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Is autism your superpower?

Sam Holness has a superpower. 

It makes him different, not like the other athletes.

It gives him, he believes, an edge, a strength that he plans to put to good use as he strives to realise his sporting dreams.

That edge? That strength? That superpower?

It’s autism.

Sam was three when the diagnosis was made, but in the 24 years that have followed, he has not allowed autism to curtail his ambitions.

Far from it, in fact.

Indeed, with his sights set on the Ironman World Championships in Kona, Hawaii – Where Champions Race – he could not be doing more to challenge perceptions and defy expectations.

“I love training and I never give up,’ Sam told The Telegraph in a recent interview, outlining his appetite to prove that autism does not have to be a barrier to achievement. “My autism allows me to be focused and not easily distracted. It allows me to train hard and smart. If other athletes pass me I want to catch them to get back in front. I shout, ‘Come on legs, go faster, get to the front’.”

Sam’s efforts are not to be underestimated and, autism or not, tackling an Ironman triathlon is a serious undertaking, this a punishing event comprising a 3.8km swim, 180km cycle and full marathon.

That the 27-year-old is tough is quite clear; as a child, his judo sensei nicknamed him ‘Super Sam’, recognising in him a relentless and fearless fighter.

“I was the first one at the dojo and the first to put up his hand to fight, even if the opponent had a higher grading or was heavier than me,” he recalled.

The nickname endures, so too that dogged determination.  

Yet there’s more. 

There’s the autism, that so-called superpower, and the other athletes who are likewise defying odds and expectations, role models such as Serna DeJesus, John Howard, Mikey Brannigan and Tommy Di Brisnay, whose own sporting exploits and achievements are inspiring Sam’s.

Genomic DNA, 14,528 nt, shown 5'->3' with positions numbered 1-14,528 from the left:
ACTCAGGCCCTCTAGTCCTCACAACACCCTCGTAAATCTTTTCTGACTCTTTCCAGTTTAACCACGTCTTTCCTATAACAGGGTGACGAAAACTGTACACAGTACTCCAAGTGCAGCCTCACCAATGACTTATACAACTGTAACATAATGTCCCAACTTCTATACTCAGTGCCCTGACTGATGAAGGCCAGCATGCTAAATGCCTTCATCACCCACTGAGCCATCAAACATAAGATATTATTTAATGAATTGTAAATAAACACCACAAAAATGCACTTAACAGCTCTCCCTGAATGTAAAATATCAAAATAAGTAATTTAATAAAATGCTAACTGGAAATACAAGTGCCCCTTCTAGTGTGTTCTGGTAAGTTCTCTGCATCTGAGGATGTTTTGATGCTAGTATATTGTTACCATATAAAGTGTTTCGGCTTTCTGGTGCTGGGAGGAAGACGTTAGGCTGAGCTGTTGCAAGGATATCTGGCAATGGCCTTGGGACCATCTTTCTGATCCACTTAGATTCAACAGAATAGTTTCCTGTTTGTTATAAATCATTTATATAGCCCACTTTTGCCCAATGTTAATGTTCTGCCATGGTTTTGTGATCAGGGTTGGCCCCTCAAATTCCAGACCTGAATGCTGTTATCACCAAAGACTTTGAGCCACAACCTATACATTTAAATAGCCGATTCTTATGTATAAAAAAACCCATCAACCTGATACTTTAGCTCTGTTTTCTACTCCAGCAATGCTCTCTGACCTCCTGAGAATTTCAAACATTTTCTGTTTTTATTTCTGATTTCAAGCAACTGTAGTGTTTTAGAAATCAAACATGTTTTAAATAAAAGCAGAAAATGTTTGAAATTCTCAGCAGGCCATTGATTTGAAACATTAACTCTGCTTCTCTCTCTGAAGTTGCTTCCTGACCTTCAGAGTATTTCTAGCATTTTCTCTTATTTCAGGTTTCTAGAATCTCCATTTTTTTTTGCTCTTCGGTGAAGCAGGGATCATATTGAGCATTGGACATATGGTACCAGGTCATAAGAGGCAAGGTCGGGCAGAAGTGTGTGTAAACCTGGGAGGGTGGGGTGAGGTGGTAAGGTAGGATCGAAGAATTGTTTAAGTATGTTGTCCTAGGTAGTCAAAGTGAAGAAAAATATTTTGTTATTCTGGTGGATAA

There’s the support, the endorsements and the backing from global sportswear brands – including Hoka One One. 

There’s the time-consuming and relentless training programme that underpins it all, and there’s the burning desire to compete, one day, in Kone – Where Champions Race.

Then there’s the chance to inspire others. To alter perceptions, improve understanding and prove that autism can be a strength and not a weakness. 

Not bad for someone who didn’t speak until he was six years old.

“Sam is an amazing athlete,” said Anthony, the inspirational Londoner’s father and coach. “I spend days watching him train and am in awe of his commitment and ‘never-say-die’ attitude.”

But what about Sam’s superpower? What about that edge? That strength? That autism?

“Sam’s autism helps him to focus for long periods and master repetitive tasks, which may prove an advantage over neurotypical athletes,” admitted Anthony. “We’ve had to adapt our training plans to work with Sam’s autism. But it’s made easier by his single-mindedness.

“[Training for triathlon] has made Sam healthier. It has given him greater self-esteem and helped improve his social and communication skills.”

Like many, Sam’s autism restricts such skills, yet his other talents and determination to succeed have enabled him to thrive and not let such issues hamper his development, his prospects or his achievements in his chosen field. 

For some, autism can be a strength that offers an edge – in Sam’s case, a sporting superpower – and it’s important to see it as such, rather than considering it a weakness.

The crucial thing for all dealing with a diagnosis is to recognise and understand the complex disorder that is autism in order to be able to harness skills, realise personal potential and gain access to the appropriate resources, support and services.

Not all can be a professional triathlete in the making like ‘Super Sam’, who hopes to take the next step on the long road to Hawaii this autumn, when he is due to compete at Ironman Wales.

But in identifying talent, seeking opportunities, and underlining that autism isn’t an insurmountable obstacle or a problem that cannot be overcome, there’s no question that dreams can be realised, and ambitions achieved – and that a diagnosis can sometimes be the key that unlocks it all.

For Sam, sport has offered an outlet, enabling him to manage his condition and channel his skills but for others the field might be a different one, be it academic, artistic or something else altogether.

Regardless, autism can be a strength and it can provide an edge for those so minded.

Is autism your superpower?

Take our advice, consider his story, and follow Sam’s example. 

You too have the strength to succeed. 

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